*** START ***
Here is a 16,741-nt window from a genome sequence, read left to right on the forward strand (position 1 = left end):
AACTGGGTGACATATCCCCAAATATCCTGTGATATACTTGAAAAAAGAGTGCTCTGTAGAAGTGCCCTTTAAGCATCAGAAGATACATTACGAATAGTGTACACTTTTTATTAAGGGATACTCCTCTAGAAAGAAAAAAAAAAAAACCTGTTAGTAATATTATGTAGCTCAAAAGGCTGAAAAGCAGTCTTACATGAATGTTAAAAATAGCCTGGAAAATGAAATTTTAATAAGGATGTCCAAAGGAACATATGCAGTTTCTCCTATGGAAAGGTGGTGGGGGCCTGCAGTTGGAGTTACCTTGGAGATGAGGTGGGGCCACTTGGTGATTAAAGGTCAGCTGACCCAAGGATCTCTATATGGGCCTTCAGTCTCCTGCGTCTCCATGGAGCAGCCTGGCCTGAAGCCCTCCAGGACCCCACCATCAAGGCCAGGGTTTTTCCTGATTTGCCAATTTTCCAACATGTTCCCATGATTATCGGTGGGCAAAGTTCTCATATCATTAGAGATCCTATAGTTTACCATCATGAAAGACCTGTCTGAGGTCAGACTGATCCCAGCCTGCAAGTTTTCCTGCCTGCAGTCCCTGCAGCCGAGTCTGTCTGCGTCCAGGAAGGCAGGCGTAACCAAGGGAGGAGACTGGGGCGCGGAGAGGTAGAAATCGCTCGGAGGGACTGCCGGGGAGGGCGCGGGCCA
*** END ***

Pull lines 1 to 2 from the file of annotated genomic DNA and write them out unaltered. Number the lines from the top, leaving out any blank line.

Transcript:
Here is a 16,741-nt window from a genome sequence, read left to right on the forward strand (position 1 = left end):
AACTGGGTGACATATCCCCAAATATCCTGTGATATACTTGAAAAAAGAGTGCTCTGTAGAAGTGCCCTTTAAGCATCAGAAGATACATTACGAATAGTGTACACTTTTTATTAAGGGATACTCCTCTAGAAAGAAAAAAAAAAAAACCTGTTAGTAATATTATGTAGCTCAAAAGGCTGAAAAGCAGTCTTACATGAATGTTAAAAATAGCCTGGAAAATGAAATTTTAATAAGGATGTCCAAAGGAACATATGCAGTTTCTCCTATGGAAAGGTGGTGGGGGCCTGCAGTTGGAGTTACCTTGGAGATGAGGTGGGGCCACTTGGTGATTAAAGGTCAGCTGACCCAAGGATCTCTATATGGGCCTTCAGTCTCCTGCGTCTCCATGGAGCAGCCTGGCCTGAAGCCCTCCAGGACCCCACCATCAAGGCCAGGGTTTTTCCTGATTTGCCAATTTTCCAACATGTTCCCATGATTATCGGTGGGCAAAGTTCTCATATCATTAGAGATCCTATAGTTTACCATCATGAAAGACCTGTCTGAGGTCAGACTGATCCCAGCCTGCAAGTTTTCCTGCCTGCAGTCCCTGCAGCCGAGTCTGTCTGCGTCCAGGAAGGCAGGCGTAACCAAGGGAGGAGACTGGGGCGCGGAGAGGTAGAAATCGCTCGGAGGGACTGCCGGGGAGGGCGCGGGCCA